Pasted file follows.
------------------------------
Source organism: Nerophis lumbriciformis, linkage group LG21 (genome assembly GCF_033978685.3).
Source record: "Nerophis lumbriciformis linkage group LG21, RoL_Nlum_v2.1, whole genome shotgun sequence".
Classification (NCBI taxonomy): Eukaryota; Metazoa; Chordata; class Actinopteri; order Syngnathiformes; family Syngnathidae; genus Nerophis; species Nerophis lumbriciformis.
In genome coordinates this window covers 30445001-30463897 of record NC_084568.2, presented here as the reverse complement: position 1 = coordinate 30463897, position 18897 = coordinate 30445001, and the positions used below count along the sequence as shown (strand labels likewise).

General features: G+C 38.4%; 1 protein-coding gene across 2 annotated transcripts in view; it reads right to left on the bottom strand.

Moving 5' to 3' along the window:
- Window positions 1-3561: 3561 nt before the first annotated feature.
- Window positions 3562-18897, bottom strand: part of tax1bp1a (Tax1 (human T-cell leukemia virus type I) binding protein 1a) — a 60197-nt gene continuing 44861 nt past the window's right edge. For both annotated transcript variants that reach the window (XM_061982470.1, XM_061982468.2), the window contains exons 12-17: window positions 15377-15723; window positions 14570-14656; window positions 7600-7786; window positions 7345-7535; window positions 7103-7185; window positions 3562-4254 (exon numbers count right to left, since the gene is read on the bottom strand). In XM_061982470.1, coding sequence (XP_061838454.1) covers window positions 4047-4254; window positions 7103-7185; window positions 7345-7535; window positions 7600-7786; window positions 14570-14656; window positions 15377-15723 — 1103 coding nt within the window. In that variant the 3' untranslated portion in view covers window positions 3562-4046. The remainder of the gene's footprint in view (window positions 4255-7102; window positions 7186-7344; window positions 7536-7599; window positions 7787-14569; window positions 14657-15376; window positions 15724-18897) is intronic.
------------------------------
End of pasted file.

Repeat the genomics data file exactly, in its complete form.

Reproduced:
Source organism: Nerophis lumbriciformis, linkage group LG21 (genome assembly GCF_033978685.3).
Source record: "Nerophis lumbriciformis linkage group LG21, RoL_Nlum_v2.1, whole genome shotgun sequence".
Classification (NCBI taxonomy): Eukaryota; Metazoa; Chordata; class Actinopteri; order Syngnathiformes; family Syngnathidae; genus Nerophis; species Nerophis lumbriciformis.
In genome coordinates this window covers 30445001-30463897 of record NC_084568.2, presented here as the reverse complement: position 1 = coordinate 30463897, position 18897 = coordinate 30445001, and the positions used below count along the sequence as shown (strand labels likewise).

General features: G+C 38.4%; 1 protein-coding gene across 2 annotated transcripts in view; it reads right to left on the bottom strand.

Moving 5' to 3' along the window:
- Window positions 1-3561: 3561 nt before the first annotated feature.
- Window positions 3562-18897, bottom strand: part of tax1bp1a (Tax1 (human T-cell leukemia virus type I) binding protein 1a) — a 60197-nt gene continuing 44861 nt past the window's right edge. For both annotated transcript variants that reach the window (XM_061982470.1, XM_061982468.2), the window contains exons 12-17: window positions 15377-15723; window positions 14570-14656; window positions 7600-7786; window positions 7345-7535; window positions 7103-7185; window positions 3562-4254 (exon numbers count right to left, since the gene is read on the bottom strand). In XM_061982470.1, coding sequence (XP_061838454.1) covers window positions 4047-4254; window positions 7103-7185; window positions 7345-7535; window positions 7600-7786; window positions 14570-14656; window positions 15377-15723 — 1103 coding nt within the window. In that variant the 3' untranslated portion in view covers window positions 3562-4046. The remainder of the gene's footprint in view (window positions 4255-7102; window positions 7186-7344; window positions 7536-7599; window positions 7787-14569; window positions 14657-15376; window positions 15724-18897) is intronic.